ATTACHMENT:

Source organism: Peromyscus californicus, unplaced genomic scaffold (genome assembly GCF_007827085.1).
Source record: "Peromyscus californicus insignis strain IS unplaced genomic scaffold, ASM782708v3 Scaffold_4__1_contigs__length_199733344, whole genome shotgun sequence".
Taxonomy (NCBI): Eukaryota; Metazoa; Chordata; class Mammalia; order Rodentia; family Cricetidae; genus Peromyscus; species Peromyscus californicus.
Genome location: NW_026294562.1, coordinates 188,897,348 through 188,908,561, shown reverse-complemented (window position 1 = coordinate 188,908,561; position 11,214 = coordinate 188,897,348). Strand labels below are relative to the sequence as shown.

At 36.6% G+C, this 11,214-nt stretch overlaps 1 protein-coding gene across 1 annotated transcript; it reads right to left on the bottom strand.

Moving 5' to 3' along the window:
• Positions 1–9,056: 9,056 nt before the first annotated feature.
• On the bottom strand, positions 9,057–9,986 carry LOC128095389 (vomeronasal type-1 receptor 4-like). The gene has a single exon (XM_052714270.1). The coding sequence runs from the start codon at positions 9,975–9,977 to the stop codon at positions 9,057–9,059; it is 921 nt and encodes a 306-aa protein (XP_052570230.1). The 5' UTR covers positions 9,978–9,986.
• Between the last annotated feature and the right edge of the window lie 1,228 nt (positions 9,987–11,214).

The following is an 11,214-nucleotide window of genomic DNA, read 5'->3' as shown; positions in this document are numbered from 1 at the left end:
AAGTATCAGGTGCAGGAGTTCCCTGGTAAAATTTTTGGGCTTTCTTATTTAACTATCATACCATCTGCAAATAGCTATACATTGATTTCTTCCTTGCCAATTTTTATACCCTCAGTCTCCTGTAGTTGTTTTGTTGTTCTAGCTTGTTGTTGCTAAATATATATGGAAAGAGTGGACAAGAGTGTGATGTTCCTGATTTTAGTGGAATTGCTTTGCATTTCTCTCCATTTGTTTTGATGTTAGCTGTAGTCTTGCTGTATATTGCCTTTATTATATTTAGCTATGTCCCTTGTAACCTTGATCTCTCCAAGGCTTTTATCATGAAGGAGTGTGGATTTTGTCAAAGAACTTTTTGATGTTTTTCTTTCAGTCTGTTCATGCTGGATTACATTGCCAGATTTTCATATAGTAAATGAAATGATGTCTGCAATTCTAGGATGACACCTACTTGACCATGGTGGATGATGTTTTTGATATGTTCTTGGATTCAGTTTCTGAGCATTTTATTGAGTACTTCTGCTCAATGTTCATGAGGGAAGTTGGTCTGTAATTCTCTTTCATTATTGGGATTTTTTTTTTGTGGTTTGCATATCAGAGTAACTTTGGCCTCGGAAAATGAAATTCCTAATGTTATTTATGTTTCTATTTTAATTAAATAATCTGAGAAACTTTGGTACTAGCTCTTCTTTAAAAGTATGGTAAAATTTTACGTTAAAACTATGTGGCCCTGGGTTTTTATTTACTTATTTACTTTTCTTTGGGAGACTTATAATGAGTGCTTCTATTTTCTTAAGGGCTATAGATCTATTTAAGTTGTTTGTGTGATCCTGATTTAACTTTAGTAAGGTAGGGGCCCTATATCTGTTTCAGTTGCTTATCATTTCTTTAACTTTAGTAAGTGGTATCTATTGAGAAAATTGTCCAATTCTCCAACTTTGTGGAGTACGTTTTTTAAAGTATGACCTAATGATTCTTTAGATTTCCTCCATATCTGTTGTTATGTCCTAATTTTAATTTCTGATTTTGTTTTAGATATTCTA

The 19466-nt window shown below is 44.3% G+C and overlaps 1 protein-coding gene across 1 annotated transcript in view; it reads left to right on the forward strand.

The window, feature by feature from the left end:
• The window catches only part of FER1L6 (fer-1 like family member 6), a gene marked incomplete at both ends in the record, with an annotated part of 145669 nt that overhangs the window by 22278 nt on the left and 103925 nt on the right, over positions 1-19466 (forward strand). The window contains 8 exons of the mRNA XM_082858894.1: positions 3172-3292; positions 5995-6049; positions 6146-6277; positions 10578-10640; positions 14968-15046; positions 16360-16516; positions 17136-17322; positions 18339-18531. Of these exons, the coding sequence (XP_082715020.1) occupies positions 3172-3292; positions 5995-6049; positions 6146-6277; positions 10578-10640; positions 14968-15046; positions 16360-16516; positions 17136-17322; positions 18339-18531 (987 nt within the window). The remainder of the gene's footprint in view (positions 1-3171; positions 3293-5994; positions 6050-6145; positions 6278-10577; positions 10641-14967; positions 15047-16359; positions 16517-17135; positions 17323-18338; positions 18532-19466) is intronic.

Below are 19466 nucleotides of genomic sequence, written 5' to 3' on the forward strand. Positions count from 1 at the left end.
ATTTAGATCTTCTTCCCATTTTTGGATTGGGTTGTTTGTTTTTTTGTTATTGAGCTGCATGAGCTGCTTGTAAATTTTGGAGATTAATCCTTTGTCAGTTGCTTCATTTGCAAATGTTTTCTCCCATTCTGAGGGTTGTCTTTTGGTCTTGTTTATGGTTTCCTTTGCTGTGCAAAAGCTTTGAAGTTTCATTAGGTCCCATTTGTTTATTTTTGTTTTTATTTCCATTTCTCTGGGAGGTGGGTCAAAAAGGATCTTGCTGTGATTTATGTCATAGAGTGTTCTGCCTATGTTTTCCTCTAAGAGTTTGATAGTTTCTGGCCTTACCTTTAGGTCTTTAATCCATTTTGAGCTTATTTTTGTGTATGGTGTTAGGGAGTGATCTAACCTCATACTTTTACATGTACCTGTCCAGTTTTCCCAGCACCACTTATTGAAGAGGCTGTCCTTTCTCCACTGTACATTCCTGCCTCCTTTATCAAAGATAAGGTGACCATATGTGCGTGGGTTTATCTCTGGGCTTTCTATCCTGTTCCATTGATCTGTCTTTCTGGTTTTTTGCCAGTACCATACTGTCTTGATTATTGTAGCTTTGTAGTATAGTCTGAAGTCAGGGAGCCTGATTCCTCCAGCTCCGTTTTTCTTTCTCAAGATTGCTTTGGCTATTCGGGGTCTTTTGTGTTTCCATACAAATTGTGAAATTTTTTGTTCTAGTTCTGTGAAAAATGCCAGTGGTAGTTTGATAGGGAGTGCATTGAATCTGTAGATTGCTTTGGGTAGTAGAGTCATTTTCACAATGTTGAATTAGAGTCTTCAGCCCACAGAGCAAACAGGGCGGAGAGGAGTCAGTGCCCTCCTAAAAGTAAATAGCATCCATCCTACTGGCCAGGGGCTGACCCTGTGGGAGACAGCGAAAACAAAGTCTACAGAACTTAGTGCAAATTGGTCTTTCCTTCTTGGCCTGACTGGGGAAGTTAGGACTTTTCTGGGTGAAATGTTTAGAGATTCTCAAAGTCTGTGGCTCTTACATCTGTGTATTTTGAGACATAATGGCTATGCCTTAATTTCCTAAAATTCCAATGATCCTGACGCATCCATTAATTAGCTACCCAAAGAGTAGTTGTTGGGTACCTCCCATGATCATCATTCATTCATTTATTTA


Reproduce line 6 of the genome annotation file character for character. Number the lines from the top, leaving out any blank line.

Moving 5' to 3' along the window: